chris iain stocks farm essex

Chris and Iain from Stocks Farm in Essex (organic and local). Note the black pudding dangling in the right hand corner. Photograph: Growing Communities

The weekly Stoke Newington Farmers’ Market is moving to St Paul’s Church on Stoke Newington High Street.

From Saturday 9 July, the market will temporarily be uprooted from its usual spot at the William Patten School on Church Street due to ongoing renovation works. Organisers hope the increased visibility on one of the busiest roads in Hackney will encourage even more visitors, on top of almost 2,000 who already drop into the organic food market on Saturdays.

The market began in 2003 as a forum for local farmers, producers and food businesses. It has grown to become a community bastion for Hackney organic food enthusiasts. Market organiser Kerry Rankine told the Hackney Citizen that she is “delighted” with the new site.

“The move won’t make any difference in what people can buy from the market as there’s plenty of space for al our existing organic famers and local producers,” she says. “The site also has trees and grass, and it’ll be possible to see the market from the street, which is great.”

At present, the market is somewhat tucked away in the playground of William Patten School, but this was never to any detriment. Its popularity has been aided by its wide range of stalls, from cheese and vibrant bunches of locally grown salad leaves to regional street food cooked fresh on-site.

The community-led nature of the market is down to Growing Communities, which works to help local producers set up and develop their products to sell at the market. For instance, Hatice Trugrul who makes traditional Turkish borek from ingredients at the market which she then sells.

In the nine years since the market has began, there has been a palpable shift in the grocery shopping habits of Hackney residents, as the borough is becoming something of a foodie hub. This increased awareness of product traceability is something Kerry says is responsible for the market’s growth.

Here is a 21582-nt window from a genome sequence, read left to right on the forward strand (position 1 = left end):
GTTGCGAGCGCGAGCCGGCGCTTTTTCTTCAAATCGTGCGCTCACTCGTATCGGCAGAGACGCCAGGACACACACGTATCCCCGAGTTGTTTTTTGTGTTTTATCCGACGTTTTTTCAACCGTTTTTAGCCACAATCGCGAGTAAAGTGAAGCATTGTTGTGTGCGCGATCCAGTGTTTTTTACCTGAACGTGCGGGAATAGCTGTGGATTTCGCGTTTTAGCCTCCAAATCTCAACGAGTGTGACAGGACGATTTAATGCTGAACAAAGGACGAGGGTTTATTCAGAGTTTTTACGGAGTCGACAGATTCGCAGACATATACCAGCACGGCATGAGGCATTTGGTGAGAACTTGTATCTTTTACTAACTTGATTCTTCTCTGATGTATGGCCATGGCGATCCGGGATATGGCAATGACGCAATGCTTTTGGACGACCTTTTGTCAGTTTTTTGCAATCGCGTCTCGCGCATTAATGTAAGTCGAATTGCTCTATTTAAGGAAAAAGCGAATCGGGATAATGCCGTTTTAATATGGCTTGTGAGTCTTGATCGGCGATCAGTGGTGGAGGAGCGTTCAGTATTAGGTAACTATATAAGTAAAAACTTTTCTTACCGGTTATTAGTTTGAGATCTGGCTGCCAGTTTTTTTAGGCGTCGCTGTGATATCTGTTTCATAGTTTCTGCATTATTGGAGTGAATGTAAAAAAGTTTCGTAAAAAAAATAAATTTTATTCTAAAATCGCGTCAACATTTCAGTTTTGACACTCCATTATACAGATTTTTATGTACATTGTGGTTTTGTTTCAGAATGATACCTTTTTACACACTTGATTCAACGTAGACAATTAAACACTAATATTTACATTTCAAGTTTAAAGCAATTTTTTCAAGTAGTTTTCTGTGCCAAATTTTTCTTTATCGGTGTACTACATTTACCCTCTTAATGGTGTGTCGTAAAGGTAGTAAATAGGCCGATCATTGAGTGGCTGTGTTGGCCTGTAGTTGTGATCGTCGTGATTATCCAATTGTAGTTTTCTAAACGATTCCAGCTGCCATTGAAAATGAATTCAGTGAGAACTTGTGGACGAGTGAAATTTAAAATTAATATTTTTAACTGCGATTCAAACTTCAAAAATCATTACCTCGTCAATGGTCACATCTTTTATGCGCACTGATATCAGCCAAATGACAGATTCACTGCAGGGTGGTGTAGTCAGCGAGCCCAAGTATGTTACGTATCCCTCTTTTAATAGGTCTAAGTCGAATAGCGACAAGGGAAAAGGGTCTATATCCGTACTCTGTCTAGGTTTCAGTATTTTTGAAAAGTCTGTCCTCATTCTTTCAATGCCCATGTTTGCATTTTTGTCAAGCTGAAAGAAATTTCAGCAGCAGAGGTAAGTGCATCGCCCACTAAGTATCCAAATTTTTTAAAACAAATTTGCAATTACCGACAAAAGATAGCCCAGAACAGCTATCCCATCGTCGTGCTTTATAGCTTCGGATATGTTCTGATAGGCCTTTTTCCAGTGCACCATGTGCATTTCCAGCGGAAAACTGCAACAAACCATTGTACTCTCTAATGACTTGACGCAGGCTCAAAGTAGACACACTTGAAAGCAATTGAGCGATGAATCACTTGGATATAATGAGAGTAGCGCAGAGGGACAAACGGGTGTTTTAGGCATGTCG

“Since the market began, people here have built up a real understanding of where the food that is sold here has come from,” she says. “They are now aware of the work that goes into producing it from speaking directly with the farmers and producers.”

Kerry also believes that the move will support existing small businesses on the High Street who will benefit from increasing footfall from market attendees. “Anything that gets people out and about on their local high street on a Saturday is a good thing as it encourages people to shop local and support the economy. Church Street already has a lot of thriving shops and the market will be just around the corner so there won’t be any major impact on retailers.”

To mark the move on the 9 July, Growing Communities are hosting ‘the ultimate urban picnic’ at St Pauls with the promise of cucumber sandwiches, elderflower cordial, picnic rugs and live music, as well as stalls selling vegetable pakoras, spit-roast pork and homemade ice cream.

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